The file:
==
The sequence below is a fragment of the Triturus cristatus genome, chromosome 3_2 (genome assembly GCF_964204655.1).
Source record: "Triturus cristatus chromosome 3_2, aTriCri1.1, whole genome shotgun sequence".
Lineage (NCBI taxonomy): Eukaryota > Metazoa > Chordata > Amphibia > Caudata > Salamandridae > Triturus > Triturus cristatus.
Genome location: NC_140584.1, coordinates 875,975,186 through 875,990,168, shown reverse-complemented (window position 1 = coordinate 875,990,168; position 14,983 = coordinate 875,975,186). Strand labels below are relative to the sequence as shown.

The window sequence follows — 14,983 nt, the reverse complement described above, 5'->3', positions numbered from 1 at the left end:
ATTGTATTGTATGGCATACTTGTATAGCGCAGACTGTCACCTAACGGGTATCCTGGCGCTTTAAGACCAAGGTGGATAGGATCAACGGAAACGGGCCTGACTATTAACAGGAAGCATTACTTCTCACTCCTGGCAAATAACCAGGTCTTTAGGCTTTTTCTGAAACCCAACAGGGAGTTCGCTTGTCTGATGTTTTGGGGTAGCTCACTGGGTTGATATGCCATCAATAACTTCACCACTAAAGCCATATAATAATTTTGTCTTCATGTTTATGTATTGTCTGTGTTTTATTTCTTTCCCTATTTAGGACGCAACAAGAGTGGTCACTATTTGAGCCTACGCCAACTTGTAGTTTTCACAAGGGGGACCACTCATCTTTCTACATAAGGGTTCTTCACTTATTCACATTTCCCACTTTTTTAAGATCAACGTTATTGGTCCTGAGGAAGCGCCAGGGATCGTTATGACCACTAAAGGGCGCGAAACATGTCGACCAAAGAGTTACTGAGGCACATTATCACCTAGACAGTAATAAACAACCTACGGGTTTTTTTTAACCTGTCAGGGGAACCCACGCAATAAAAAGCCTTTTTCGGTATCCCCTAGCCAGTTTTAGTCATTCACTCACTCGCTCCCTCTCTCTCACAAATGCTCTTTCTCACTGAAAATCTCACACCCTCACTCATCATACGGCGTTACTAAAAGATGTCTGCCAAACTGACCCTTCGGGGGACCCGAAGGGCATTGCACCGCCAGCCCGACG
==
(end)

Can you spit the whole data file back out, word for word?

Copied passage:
The sequence below is a fragment of the Triturus cristatus genome, chromosome 3_2 (genome assembly GCF_964204655.1).
Source record: "Triturus cristatus chromosome 3_2, aTriCri1.1, whole genome shotgun sequence".
Lineage (NCBI taxonomy): Eukaryota > Metazoa > Chordata > Amphibia > Caudata > Salamandridae > Triturus > Triturus cristatus.
Genome location: NC_140584.1, coordinates 875,975,186 through 875,990,168, shown reverse-complemented (window position 1 = coordinate 875,990,168; position 14,983 = coordinate 875,975,186). Strand labels below are relative to the sequence as shown.

The window sequence follows — 14,983 nt, the reverse complement described above, 5'->3', positions numbered from 1 at the left end:
ATTGTATTGTATGGCATACTTGTATAGCGCAGACTGTCACCTAACGGGTATCCTGGCGCTTTAAGACCAAGGTGGATAGGATCAACGGAAACGGGCCTGACTATTAACAGGAAGCATTACTTCTCACTCCTGGCAAATAACCAGGTCTTTAGGCTTTTTCTGAAACCCAACAGGGAGTTCGCTTGTCTGATGTTTTGGGGTAGCTCACTGGGTTGATATGCCATCAATAACTTCACCACTAAAGCCATATAATAATTTTGTCTTCATGTTTATGTATTGTCTGTGTTTTATTTCTTTCCCTATTTAGGACGCAACAAGAGTGGTCACTATTTGAGCCTACGCCAACTTGTAGTTTTCACAAGGGGGACCACTCATCTTTCTACATAAGGGTTCTTCACTTATTCACATTTCCCACTTTTTTAAGATCAACGTTATTGGTCCTGAGGAAGCGCCAGGGATCGTTATGACCACTAAAGGGCGCGAAACATGTCGACCAAAGAGTTACTGAGGCACATTATCACCTAGACAGTAATAAACAACCTACGGGTTTTTTTTAACCTGTCAGGGGAACCCACGCAATAAAAAGCCTTTTTCGGTATCCCCTAGCCAGTTTTAGTCATTCACTCACTCGCTCCCTCTCTCTCACAAATGCTCTTTCTCACTGAAAATCTCACACCCTCACTCATCATACGGCGTTACTAAAAGATGTCTGCCAAACTGACCCTTCGGGGGACCCGAAGGGCATTGCACCGCCAGCCCGACG